As I was saying to Ken I’ve read a great deal about how to behave online if you’re trying to promote yourself. Some I am better equipped to deal with than other. I always leave a meaningful comment and I try to be helpful and although, yes, I have an agenda that doesn’t mean I don’t care because I’m not that kind of person.

Why am I so invested in being heard? It’s a good question. I believe very strongly that my poetry and fiction has a power, that it can affect people in a positive way. I’ve written before about what drives me as a person and top of my list is that my life should matter. There are a lot of things that I’m ill-equipped to deal with but I can write. I don’t have a great deal to say but I have enough to say if only people will listen. Even a post like this. It’s not just me having a moan. I honestly and truly believe that every single one of us needs to step back from the keyboard and thing about the effect our writing has on others. Are we guilty of wasting people’s time? If I thought that anything I wrote was just peddling water I’d think seriously about stopping. I post on a regular schedule because that’s what the ‘rules’ say you need to do.

My wife has an expression she is rather fond of: What goes around comes around. I believe that too. So I review a lot of books. I don’t expect the people whose books I review to necessarily reciprocate although it’s nice when they do. The main reason I started doing it was that I was finding it harder and harder to write the literary articles in the time I had allotted myself which is also why I cut back on posting to once every five days and I’m thinking about cutting back now to once a week, three reviews to one essay. When I can think they’re not a burden. I can write 3000 words in a day no problem; even fogged I can sometimes squeeze out a thousand.

BTW, you owe me fifteen seconds.

Art Durkee said...

I'm all for "what goes around comes around." The business-model version of that is "you have to invest to get a return." Right now I'm investing a lot in building new websites for marketing my music and photography. I've got a desire, since getting the new music commission last year, to get more commissions, and I have a lot of marketing I know I have to do. The brain is currently fogged at times, which isn't helping—as you know only too well. I've even got a FaceBook page started, albeit not finished yet, but not a personal one, an arts business one. I know I have to do it, but I can't say that I desire it greatly. I too would rather sit around and make the art, and if possible have someone else do the publicity and business ends of things. But I do know that I have to do it—because no one else will. That's just life.

If I could figure out how to pay you interest on that 15 seconds I owe you, I would. You deserve it.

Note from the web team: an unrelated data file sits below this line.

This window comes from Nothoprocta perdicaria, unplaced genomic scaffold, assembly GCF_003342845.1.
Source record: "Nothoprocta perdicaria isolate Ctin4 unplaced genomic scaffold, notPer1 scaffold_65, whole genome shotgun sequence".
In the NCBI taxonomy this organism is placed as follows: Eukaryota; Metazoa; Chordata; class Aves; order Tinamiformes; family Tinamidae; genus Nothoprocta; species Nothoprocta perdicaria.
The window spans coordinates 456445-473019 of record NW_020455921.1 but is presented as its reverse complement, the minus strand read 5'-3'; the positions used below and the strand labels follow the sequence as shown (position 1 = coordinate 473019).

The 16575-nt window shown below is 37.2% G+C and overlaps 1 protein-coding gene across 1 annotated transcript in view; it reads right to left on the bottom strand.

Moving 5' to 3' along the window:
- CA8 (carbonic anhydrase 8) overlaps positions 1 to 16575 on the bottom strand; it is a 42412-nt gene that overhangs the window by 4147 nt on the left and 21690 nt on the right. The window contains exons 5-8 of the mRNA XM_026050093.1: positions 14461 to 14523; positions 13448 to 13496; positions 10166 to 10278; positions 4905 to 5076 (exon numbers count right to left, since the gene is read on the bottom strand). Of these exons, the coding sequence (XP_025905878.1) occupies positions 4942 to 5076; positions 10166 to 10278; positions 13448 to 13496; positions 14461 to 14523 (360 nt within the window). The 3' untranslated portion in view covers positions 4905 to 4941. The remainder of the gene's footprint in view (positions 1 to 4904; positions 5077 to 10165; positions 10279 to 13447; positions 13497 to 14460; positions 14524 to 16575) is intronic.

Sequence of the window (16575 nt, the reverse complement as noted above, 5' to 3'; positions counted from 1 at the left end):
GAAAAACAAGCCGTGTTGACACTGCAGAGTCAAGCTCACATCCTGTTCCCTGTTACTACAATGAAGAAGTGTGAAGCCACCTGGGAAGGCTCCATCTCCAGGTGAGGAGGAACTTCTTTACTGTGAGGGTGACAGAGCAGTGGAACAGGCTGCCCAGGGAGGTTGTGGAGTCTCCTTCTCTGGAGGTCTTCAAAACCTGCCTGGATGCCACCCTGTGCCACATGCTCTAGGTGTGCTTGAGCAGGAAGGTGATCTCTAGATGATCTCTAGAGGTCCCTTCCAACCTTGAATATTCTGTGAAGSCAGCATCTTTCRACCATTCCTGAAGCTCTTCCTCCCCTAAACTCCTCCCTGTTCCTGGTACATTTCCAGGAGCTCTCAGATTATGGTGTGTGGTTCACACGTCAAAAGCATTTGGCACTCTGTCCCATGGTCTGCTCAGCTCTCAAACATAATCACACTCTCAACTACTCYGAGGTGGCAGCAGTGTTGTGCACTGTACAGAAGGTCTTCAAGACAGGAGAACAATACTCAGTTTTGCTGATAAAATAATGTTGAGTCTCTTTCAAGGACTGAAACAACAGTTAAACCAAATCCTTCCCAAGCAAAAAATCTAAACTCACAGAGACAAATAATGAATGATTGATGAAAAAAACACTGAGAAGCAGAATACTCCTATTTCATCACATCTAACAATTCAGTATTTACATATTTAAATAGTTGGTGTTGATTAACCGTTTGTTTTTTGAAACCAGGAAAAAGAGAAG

As for reading, and reviewing, the one thing about reading to write reviews is that, for me anyway, most stuff that people want me to read really IS a waste of my time. Because of my new awareness of my limited time, I've become less likely to let someone else control how I spend that time, and that includes letting other people control in any way what's on my stack of books to be read. I limit that stack to books that I really am interested in reading. I pick up a lot of cheap books at the thrift store, read them, or read part of them, then sell them or donate them back. I've got a house full of books, and I am getting picky about what I add to the pile. (The burden of Stuff.) A new book someone might sent me to review might very well be very interesting, and I might even want to write about it, but I need to be clear that the choice is always mine. So I've gotten firmer about my need to say "no" to a lot of things that I no longer feel I have time for. The reviews that I do write of late are all on books that I discovered, one way or another, and was moved to right about. Again, entirely my choice, with no sense of obligation.

I guess what it comes down to, both as a writer and a reviewer, is that I have gotten clear that I am living for myself, not living for others. I am far less casual about saying I'll do something for someone than I used to be. I am a lot more careful about what I invest my time in.

That's not to be rude, or mean, or whatever; it's just that my time is just as valuable, to me, as theirs is to them. Some of these requests for me to use my time to do something for someone else have become very clear that other person thinks their time is a lot more valuable than mine, and they obviously think it's okay to waste my time. I no longer put up with that. It's about respect.

Jim Murdoch said...

Some schemes are safe, Art, and return very little on the investment; others pay big but there’s more risk involved. And when you use a word like ‘investment’ it evokes banking and, despite the fact they’ve all recently blotted their copybooks, we still basically trust the banking system. Now, were I to talk about gambling then that’s a whole different ballgame. I don’t mind investing a few thousand quid with Bank of Scotland because they’ve been around since 1695 and aren’t going anywhere soon. I don’t care what the odds are on Flummoxed Missing Science in the 2:30 at Ayr I’m keeping my pennies in my sporran. And it’s the latter that comes more readily to my mind when I think about where I spend my time online and whose favours I court. I don’t know most of these people from Adam and one can only take so much time to study their form. So you assess the risk factors and make a judgement call. A guest blog or a Q+A might take me three hours to write but what am I going to get back for that time? Mostly my experience is nothing. A few of my regular followers might find their way their but I’m preaching to the choir with them. And that’s the biggest problem I find with most promotion efforts online, people are selling to a small market. To find potential new customers we have to keep moving our cart to new corners of the marketplace.